Lewis erupted: "My wife is nagging me, my kids are acting crazy, my dog's running around the neighborhood biting people, and you want the ball?! If you want the ball, get it off the backboard!"
Lewis also could be tough. He had a fight with future Pacers coach Larry Brown, when Brown played for Denver in the 1971-72 season. During the third quarter of a December game in Denver, Brown committed a hard foul after Lewis had used up his dribble. Lewis swung an elbow in response, and Brown threw a punch. Lewis dropped the ball and dropped Brown with a flurry of punches and then kicked him, leaving treadmarks on his cheek, a black eye and a cut that required three stitches. "I wish Adidas was here; I might get an endorsement," Brown said afterward.
The argument can be made that Lewis was the least expendable of the championship era Pacers. That point was made painfully clear in the 1971 playoffs, when they were the defending champions and finished with the ABA's best record (58-26). They swept Memphis in the first round, but wound up losing to Utah in seven games in the second round. Lewis struggled through the first four games, as the Pacers fell behind 3-1, and lost his starting spot for the rest of the series. His replacement, Billy Keller, sparked victories in the next two games, forcing a Game 7 in Indianapolis. The Pacers lost, 108-101. Lewis, who hit just 2-of-12 shots off the bench, was so distraught that he left the Coliseum in his uniform and sweats, drove to Washington Park, sat under a tree and cried.
"I said to myself, This is never going to happen again," he recalled. "I wasn't able to contribute what I knew I could contribute to our team. Somebody had to take us over that hump. I was the leader of the team. I could tell we were having problems in other areas and I needed to pick it up."
One year later, Lewis led the Pacers to their second championship. He contributed 23 points, 12 rebounds and six assists in the final game of the Pacers' second-round series with Utah, and then averaged 19.2 points in the finals against the New York Nets to earn MVP honors. He led a comeback from a 20-point deficit in Game 5 of that series, capping it off with two free throws with nine seconds remaining, and the Pacers went on to clinch the championship in Game 6.
Lewis started and captained the Pacers' third title team as well, the one that defeated Kentucky in seven games. He was on track for finals MVP honors that year as well. He had 29 points and 13 assists in the Game 1 win at Kentucky, and averaged 20.5 points through the first six games. He injured his shoulder and later picked up his fourth foul in the third quarter of Game 7 in Louisville, however, and sat out most of the remaining minutes. George McGinnis led the closing charge that brought the last championship and was named series MVP.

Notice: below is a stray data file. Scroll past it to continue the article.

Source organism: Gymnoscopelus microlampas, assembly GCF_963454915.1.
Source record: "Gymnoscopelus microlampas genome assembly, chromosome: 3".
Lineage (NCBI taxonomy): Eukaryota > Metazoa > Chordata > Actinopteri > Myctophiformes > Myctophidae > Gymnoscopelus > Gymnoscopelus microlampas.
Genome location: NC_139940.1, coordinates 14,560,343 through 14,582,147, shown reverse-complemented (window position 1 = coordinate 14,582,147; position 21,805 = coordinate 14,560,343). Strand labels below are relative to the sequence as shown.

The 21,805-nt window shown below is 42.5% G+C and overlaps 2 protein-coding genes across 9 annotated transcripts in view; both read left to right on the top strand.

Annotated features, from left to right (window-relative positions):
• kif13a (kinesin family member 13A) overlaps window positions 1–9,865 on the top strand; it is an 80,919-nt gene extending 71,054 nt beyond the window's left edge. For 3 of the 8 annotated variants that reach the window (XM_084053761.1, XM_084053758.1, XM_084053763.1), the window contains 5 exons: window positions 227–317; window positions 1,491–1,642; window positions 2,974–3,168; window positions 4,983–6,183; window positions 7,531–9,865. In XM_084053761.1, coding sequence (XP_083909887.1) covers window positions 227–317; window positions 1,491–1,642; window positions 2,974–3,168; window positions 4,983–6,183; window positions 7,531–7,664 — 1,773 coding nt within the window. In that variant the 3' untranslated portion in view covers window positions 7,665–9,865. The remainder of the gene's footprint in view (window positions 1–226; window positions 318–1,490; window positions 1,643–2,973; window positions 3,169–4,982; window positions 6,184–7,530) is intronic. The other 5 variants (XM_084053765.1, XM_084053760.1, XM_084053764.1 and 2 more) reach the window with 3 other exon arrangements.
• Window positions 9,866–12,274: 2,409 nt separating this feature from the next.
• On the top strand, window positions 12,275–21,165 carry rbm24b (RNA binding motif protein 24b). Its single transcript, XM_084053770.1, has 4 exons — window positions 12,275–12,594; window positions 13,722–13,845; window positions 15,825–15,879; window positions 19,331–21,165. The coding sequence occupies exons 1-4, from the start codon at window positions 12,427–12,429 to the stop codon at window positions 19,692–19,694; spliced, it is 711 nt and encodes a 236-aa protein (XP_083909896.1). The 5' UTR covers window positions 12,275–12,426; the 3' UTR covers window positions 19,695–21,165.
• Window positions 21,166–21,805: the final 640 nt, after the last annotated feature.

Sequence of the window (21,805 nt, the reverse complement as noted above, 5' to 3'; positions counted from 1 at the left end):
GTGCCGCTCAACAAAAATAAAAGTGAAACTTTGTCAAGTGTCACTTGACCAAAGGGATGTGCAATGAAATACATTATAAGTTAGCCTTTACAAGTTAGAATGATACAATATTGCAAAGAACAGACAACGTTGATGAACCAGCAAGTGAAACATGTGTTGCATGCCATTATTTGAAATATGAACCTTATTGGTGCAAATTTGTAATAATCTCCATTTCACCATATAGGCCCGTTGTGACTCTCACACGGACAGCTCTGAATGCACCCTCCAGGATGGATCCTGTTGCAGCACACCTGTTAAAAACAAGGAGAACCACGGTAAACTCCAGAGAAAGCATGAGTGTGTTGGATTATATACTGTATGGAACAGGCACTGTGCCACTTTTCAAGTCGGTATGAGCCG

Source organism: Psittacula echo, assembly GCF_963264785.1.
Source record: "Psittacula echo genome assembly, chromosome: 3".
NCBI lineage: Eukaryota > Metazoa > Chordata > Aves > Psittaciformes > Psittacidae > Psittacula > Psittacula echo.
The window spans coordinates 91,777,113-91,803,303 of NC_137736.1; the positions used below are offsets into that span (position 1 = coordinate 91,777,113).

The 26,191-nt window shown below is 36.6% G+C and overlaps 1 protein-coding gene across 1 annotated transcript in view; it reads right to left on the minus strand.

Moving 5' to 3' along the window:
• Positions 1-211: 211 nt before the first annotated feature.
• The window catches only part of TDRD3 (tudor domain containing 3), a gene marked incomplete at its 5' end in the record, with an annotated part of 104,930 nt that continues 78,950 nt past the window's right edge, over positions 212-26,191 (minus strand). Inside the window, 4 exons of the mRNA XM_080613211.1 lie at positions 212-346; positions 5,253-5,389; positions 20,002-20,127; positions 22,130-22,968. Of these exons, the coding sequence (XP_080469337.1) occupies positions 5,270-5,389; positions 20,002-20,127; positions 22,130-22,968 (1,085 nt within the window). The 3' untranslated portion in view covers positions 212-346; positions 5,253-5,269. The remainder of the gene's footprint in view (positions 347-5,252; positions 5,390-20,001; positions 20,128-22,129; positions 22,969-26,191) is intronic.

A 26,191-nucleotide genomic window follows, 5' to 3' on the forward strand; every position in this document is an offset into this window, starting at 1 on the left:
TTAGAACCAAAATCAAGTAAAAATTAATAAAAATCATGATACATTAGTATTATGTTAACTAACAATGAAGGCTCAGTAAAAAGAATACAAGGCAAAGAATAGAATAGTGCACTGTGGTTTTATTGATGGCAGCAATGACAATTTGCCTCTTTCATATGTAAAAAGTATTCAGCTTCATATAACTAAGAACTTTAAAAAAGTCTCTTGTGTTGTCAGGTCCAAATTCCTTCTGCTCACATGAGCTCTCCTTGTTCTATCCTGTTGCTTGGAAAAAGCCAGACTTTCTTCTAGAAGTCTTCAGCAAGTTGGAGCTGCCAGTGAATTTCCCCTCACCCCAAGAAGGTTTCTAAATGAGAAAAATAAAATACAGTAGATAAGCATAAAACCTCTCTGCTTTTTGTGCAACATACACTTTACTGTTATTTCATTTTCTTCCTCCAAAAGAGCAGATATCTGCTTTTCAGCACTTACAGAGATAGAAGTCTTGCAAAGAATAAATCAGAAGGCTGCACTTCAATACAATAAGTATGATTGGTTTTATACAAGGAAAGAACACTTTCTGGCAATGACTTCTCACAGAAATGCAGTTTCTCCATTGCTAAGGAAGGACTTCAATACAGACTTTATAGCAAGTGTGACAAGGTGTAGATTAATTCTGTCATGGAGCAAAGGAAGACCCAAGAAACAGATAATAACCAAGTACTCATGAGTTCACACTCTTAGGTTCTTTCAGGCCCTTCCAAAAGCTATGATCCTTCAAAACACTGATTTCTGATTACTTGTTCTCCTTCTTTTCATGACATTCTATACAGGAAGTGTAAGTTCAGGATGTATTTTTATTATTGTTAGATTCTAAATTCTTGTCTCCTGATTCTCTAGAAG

Lewis played one more ABA season for the Pacers, in '73-74, when the aging nucleus of the team began sputtering. It needed seven games to get by San Antonio in the first round, then fell behind 3-0 against Utah. Lewis scored 40 points in Game 4 to lead a surge that tied the series 3-3, but the Pacers were drubbed in Game 7, 109-87.
Lewis, Brown and Daniels all were dispatched to Memphis after that season. But while Brown and Daniels never regained anything resembling their peak form, Lewis continued to thrive. After just six games in Memphis, he was traded to St. Louis. He went on to average a career-high 22.6 points for the Spirits, and was voted MVP of the 1975 All-Star game in San Antonio after scoring 26 points.
Lewis' accomplishments for the Spirits shouldn't be discounted when considering his Pacer jersey retirement qualifications. After all, he hadn't demanded the trade that sent him to Memphis. Leonard brought him back for the 1976-77 season, the Pacers' first in the NBA, but it didn't end well. Lewis once again was named captain at the start of the season, but played just 32 games. He was an older player on a young, rebuilding team, and expendable. He says that when word of his possible release began spreading throughout the league, the Celtics told his attorney that they would sign him if the Pacers let him go before the trade deadline. The Pacers assured him they would keep him for the rest of the season, but let him go. He was told that a front office job would be found for him, but that didn't happen, either.
It was an unfortunate but rather appropriate ending for Lewis, who often bore the brunt of the blame when the team struggled but never received the credit accorded Daniels, Brown or McGinnis. He's bounced around since his playing days, living in Las Vegas, California, Washington D.C., Indianapolis and now, back in his hometown of McKeesport, Pa. He comes back regularly for Pacer-related events, and remains devoted to the franchise.
He should be brought back at least once more, to take his deserved place in the rafters at Bankers Life Fieldhouse. The lineup of Miller, Brown, McGinnis and Daniels needs both a point guard and a captain. Freddie Lewis would fit perfectly.